Following that route we took the opportunity to take some nice pictures of the coast, the lighthouses and the fortress of Isabel II at La Mola.

San Luis is a non-controlled aerodrome without radio. Therefore, you must stay connected to the frequency of Mahon and land at your discretion, with a circuit to the East of the runway (02/20). The aerodrome is managed by the Aero-club of Menorca. In their site you may find contacts and charts (old ones being in use). There are not official fees but a contribution is expected; 10 euros for landing, 5 for parking. These are paid at the restaurant by the apron, which serves very decent menus and where the staff will be happy to help you calling for  taxi.

We spent the remaining of Friday afternoon and all Saturday enjoying the beach and the hotel’s pools, including a beer on Saturday night with the colleagues from the Society at a bar by the beach, Es Corb Mari (in Son Bou).

Find the Garmin record of the flight here.

San Luis (LESL) – Son Bonet (LESB)

Flight duration: 1h10’.

Flight_route_LESL_LESB

As the aerodrome of San Luis doesn’t have a fuel pump we could refuel at the main airport of Mahon, but as it requires to contract handling (with expensive fees) we preferred to fly down to Son Bonet (in Mallorca island), which landing fee is less than 7 euros, no handling contracting is required and there is free parking for a stay below 2 hours.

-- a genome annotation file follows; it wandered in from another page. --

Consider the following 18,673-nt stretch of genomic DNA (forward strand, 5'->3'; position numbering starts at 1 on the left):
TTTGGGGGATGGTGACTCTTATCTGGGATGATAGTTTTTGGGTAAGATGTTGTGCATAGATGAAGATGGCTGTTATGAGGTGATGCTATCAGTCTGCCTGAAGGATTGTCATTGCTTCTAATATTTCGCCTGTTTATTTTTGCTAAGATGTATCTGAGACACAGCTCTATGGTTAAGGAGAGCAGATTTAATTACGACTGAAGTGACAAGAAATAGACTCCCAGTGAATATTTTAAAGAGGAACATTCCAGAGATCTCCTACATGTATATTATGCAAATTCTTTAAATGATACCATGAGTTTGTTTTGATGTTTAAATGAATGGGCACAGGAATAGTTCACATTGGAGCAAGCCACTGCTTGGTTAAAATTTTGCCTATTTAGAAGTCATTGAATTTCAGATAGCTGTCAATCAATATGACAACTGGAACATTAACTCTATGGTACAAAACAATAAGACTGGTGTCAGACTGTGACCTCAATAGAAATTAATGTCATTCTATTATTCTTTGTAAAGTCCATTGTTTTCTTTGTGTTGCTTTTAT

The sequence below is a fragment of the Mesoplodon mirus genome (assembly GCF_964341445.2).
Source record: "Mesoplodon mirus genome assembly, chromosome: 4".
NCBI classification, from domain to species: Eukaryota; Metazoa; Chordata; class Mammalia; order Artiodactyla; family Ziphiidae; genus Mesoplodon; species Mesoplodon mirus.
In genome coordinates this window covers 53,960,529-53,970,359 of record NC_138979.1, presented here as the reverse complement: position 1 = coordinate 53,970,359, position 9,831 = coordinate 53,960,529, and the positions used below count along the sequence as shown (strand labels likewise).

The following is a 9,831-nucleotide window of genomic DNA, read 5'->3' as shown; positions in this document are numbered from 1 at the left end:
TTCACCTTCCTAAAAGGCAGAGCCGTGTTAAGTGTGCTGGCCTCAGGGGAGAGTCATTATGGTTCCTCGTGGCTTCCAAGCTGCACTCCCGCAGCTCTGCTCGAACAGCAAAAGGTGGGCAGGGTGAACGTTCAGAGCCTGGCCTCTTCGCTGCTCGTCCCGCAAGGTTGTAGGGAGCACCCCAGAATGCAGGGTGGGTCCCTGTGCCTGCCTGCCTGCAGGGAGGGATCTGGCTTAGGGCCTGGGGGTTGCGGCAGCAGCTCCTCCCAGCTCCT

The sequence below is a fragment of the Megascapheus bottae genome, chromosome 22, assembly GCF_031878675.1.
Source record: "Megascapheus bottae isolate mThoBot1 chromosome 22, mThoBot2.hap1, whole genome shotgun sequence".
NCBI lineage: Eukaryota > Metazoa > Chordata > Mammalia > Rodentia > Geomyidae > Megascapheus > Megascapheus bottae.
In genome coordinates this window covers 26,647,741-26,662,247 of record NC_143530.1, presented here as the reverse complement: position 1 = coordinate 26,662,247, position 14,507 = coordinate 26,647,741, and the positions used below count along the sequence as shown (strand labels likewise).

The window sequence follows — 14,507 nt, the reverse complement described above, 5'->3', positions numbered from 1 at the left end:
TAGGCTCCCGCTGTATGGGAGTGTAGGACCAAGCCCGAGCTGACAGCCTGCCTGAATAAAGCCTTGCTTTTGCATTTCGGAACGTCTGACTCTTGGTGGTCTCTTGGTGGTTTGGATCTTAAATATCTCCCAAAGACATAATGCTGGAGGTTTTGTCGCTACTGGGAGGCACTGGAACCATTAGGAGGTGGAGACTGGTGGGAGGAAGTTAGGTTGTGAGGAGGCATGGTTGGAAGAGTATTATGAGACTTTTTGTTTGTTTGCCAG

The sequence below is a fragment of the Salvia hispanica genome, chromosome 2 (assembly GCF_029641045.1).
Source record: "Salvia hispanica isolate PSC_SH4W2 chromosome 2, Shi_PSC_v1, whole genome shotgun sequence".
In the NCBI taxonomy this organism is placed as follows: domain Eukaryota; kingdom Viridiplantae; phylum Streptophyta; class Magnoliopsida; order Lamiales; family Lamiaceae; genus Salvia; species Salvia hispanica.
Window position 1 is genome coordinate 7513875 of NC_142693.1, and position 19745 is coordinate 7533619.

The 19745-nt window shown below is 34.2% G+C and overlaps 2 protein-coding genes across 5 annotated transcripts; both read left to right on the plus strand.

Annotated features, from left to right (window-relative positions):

We filed the flight plan on the phone with Menorca airport (at this time the number for flight plans being: +34971157138). On ground, we were already connected to the frequency of Menorca and right after take-off we were cleared to turn West and cross the axis of the airport in our way to the West corridor which took us to the South coast of the island up to the cape and lighthouse of Artrutx.

From Artrutx we flew over the sea towards the bay of Pollensa (making use of its VOR), in Mallorca, and then we flew within the inner side of the island following the road from Alcudia to Mallorca by way of Inca. When leaving Inca we passed with the frequency of Son Bonet (123.5) around which English is mainly spoken as there are quite a few helicopters flying in and out. Finding the aerodrome coming from the road was trivial and we easily integrated into the circuit for runway 23.